Benny climbed to the plateau, and kneeling there he peered down to the depths. A great drift of snow had culminated about the trunks of three trees which appeared to grow straight out of the hillside. On the plateau itself there were footprints which clearly indicated that two people had faced each other, and that a scuffle had taken place. But, and this was the more remarkable thing, save for a curious wraith of snow some twenty feet down the abyss, there was no scar upon the unbroken sheet of white which stretched from the plateau to the trees; not a mark which would have invited the suspicions of the most watchful. Many men, satisfied with the scrutiny, would have gone on at once, convinced that the glen could tell them nothing; but Benny was not that kind of man, and when he had reflected upon it a little while, and had made sure that his acts would not be observed, an idea came to him, and he put it into practice immediately. It was nothing less than this: to descend the precipice by the help of the trees, and to discover for himself the secret of the snow wraith, if secret there were.

The feat was not a little difficult, perhaps really dangerous. But here was a man who had ploughed the "roaring forties" in an old Scotch brig, and had the foot of a goat upon a height. Swinging himself out upon a branch, to which he leaped, Benny climbed over to other branches; then he slid down the trunk of a pine as a sailor down a pole. He was five minutes in the hollow below the plateau, and a quarter of an hour making his way back through the heavy drifts to the path he had quitted. Then he went straight on to the hotel at Vermala—a silent man, with set face and eyes which saw nothing but the track before him.

To the porter who told him that the Englishman, Mr. Faikes, was engaged in his private room Benny merely replied: "Go back, and say he'll have to see me." Thereafter, he waited, standing immobile in the hall, and quite unconscious of the guests who studied him with critical eyes. Some of these knew him for the winner of the Grand Prix down at Andana, and wondered that such a man should interest himself in Alpine sports; but others made a jest upon his earnestness, and said, behind their papers, that he looked like the impersonification of tragedy.

Luton Delayne had a sitting-room looking over toward the Weisshorn, and here Benny discovered him a few moments later. A whisky-and-soda stood at his side, and the ends of innumerable cigarettes lay in a tawdry Swiss ash-tray. Evidently he had but recently returned from the open, for he still wore heavy boots and puttees, and these were wet with the snow. His manner was characteristically aggressive, and his question, "Well, what the devil do you want with me?" quite in the expected tone.

Benny shut the door of the room carefully behind him, and then crossed it on tip-toe, an unnecessary proceeding, but one in keeping with his own desire for secrecy. His hands were thrust deep in his trousers pockets, and he had quite forgotten to take off the old Alpine hat without which his best friends at Andana would not have recognised him. Delayne could not but see that this man had a right to come to him as he did, and his face blanched suddenly.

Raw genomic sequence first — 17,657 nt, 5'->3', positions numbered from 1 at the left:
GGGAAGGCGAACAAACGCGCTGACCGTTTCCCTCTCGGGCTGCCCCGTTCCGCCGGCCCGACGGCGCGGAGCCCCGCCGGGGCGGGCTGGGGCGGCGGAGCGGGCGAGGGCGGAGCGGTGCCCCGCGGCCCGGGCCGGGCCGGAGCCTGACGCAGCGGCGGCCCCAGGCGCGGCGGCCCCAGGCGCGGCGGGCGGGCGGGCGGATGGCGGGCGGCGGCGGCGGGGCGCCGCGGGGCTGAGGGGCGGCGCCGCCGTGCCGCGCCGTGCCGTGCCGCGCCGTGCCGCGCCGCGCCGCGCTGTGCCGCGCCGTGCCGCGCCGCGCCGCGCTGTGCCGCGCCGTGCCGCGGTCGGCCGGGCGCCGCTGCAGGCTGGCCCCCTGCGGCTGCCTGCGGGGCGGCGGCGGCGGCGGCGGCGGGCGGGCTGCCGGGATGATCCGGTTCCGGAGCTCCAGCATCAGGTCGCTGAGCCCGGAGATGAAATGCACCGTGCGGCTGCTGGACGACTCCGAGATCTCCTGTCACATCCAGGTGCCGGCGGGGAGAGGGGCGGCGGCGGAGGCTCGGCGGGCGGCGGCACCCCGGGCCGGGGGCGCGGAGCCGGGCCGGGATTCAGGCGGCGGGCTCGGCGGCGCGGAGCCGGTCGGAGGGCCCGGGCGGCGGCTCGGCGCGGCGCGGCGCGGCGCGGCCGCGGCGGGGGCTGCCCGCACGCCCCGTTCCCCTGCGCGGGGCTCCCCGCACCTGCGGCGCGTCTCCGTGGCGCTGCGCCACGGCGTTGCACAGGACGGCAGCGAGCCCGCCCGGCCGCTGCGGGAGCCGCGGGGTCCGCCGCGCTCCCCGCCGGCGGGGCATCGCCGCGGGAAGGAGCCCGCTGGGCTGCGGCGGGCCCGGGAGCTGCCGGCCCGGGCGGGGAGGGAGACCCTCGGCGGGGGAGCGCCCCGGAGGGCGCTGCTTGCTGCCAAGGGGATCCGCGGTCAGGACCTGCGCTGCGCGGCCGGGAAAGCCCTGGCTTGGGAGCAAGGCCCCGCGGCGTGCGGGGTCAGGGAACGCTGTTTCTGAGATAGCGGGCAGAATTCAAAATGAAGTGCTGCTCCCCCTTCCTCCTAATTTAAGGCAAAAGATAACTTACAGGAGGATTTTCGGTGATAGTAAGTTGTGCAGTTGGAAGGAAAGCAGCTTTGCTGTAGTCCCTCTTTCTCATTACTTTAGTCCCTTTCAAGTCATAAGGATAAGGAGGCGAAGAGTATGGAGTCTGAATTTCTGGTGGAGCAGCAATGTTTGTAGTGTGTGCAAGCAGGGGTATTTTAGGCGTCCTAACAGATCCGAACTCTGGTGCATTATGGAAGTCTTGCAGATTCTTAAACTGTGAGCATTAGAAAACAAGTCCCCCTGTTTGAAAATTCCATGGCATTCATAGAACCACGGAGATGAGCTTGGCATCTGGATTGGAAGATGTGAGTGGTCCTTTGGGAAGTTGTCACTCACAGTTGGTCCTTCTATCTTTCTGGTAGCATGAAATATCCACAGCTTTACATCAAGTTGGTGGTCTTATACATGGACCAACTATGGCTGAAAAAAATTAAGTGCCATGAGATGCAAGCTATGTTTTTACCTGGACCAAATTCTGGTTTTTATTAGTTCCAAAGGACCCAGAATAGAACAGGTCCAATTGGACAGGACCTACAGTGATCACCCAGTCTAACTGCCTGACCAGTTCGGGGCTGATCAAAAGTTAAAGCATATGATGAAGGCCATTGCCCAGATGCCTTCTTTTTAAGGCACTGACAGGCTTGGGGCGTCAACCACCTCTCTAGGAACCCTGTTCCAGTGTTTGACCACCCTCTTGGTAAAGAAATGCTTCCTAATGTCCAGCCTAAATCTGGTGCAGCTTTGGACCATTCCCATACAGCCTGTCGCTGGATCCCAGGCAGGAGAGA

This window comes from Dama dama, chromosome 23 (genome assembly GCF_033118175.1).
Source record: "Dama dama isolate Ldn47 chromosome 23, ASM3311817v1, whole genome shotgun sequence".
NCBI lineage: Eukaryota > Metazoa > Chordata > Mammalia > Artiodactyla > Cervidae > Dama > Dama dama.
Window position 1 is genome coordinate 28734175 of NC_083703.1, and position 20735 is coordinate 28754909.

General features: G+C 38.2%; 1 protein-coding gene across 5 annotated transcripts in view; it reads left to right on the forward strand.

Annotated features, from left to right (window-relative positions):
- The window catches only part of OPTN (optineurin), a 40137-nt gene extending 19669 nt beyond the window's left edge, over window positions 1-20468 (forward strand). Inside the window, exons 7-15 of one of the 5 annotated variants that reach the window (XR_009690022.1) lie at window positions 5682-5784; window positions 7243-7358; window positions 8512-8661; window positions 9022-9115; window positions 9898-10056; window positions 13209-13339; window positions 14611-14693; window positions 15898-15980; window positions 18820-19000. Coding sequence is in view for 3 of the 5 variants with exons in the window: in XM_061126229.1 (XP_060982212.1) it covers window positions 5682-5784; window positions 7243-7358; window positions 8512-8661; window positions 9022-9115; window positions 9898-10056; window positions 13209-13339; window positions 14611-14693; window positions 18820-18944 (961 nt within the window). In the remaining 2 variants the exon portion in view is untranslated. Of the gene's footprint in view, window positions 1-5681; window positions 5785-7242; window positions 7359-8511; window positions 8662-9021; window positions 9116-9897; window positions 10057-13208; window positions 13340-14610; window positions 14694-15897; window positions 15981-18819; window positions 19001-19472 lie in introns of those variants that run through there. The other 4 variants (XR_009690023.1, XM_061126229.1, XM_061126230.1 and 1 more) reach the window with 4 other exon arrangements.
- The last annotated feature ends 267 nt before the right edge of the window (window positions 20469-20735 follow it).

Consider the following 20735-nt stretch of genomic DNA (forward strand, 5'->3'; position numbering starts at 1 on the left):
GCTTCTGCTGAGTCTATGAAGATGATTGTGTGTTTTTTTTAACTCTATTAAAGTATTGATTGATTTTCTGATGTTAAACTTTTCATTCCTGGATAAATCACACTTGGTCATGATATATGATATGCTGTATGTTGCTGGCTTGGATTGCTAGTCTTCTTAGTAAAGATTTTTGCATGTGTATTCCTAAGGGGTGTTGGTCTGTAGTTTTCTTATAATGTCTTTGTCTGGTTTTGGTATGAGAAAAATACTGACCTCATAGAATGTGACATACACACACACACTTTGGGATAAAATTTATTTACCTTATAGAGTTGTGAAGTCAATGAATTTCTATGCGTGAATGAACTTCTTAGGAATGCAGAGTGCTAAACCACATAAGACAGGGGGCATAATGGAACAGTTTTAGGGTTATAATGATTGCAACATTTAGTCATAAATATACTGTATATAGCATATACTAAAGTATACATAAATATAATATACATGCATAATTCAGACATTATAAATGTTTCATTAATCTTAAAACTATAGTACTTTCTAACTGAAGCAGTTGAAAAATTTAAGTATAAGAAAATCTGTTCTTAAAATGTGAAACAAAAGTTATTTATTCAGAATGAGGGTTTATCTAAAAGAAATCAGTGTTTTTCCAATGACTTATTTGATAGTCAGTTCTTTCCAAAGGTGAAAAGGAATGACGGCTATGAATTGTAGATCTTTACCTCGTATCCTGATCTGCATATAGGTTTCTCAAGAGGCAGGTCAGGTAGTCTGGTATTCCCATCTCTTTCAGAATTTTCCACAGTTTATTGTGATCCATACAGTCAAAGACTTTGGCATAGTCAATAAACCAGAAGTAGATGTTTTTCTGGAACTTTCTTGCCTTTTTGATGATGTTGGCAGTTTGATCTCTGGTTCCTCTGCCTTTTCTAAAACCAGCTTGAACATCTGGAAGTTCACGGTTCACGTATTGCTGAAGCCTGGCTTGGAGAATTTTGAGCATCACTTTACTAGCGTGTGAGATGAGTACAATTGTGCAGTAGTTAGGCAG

"You know why I have come here, Sir Luton—none but a d——d fool would ask that question. I've come to save your neck!"

Delayne puffed hard at his cigarette, and then laid the end of it down with the others.

"Oh," he exclaimed in the grand manner; "so you know about the row, then?"

Benny went to the window and looked out. The plateau lay a hundred yards from the hotel, but was hidden by a belt of trees. He wondered if others had already made their way there—searching for what he had found. The minutes were precious if he would save this madman for a woman's sake.

"Yes," he said, swinging round on his heel, "I know about the row. Half the place is talking about it. I suppose you'll be joining in yourself just now—when the police come along. That should be before morning with any luck—it won't be much later anyway."

The baronet rose and walked across to the window. Benny could see that his hands were twitching, while his eyes almost danced in his head.

"The man followed me," he said inconsequently. "It was the most damnably impertinent thing I ever saw in all my life. When I asked him what he wanted, he wouldn't say a word. I warned him to keep off, and he was on my heels again in five minutes. Would you stand that yourself? You're a man, and can judge between us? Would you stand it?"

Benny shrugged his shoulders.

"What we have to stand depends on our footing. The man who grubs in dirty soil mustn't complain that his hands are black. You came to blows, I suppose, and he went over. Is that what you would say?"

"I struck him on the face, and he tried to draw a revolver on me—we were on the plateau, and he went over. If he's hurt, I'll pay compensation. What more do you want?"

Benny looked at him curiously. Was he lying outright, or merely reciting a defence he had rehearsed in the interval? It was difficult to say. The truth must be told without delay, for the truth alone could move him.

"You say the man went over. Did you see him after he fell?"

"See him! What do you mean?"

"I ask if you saw him after he fell—he might have been injured, you know?"

Delayne returned to the table, and took a deep draught from the tumbler there.

"You know something," he said, averting his eyes. "Well, I'm not a child; tell me."

Benny crossed over, and looked him full in the face.

"It's a pity you didn't stop," he said quietly—"the man's dead—!"

Delayne began to tremble, a little at first and then as one stricken by an ague. Reaction had come in an instant—the man's hands were as c............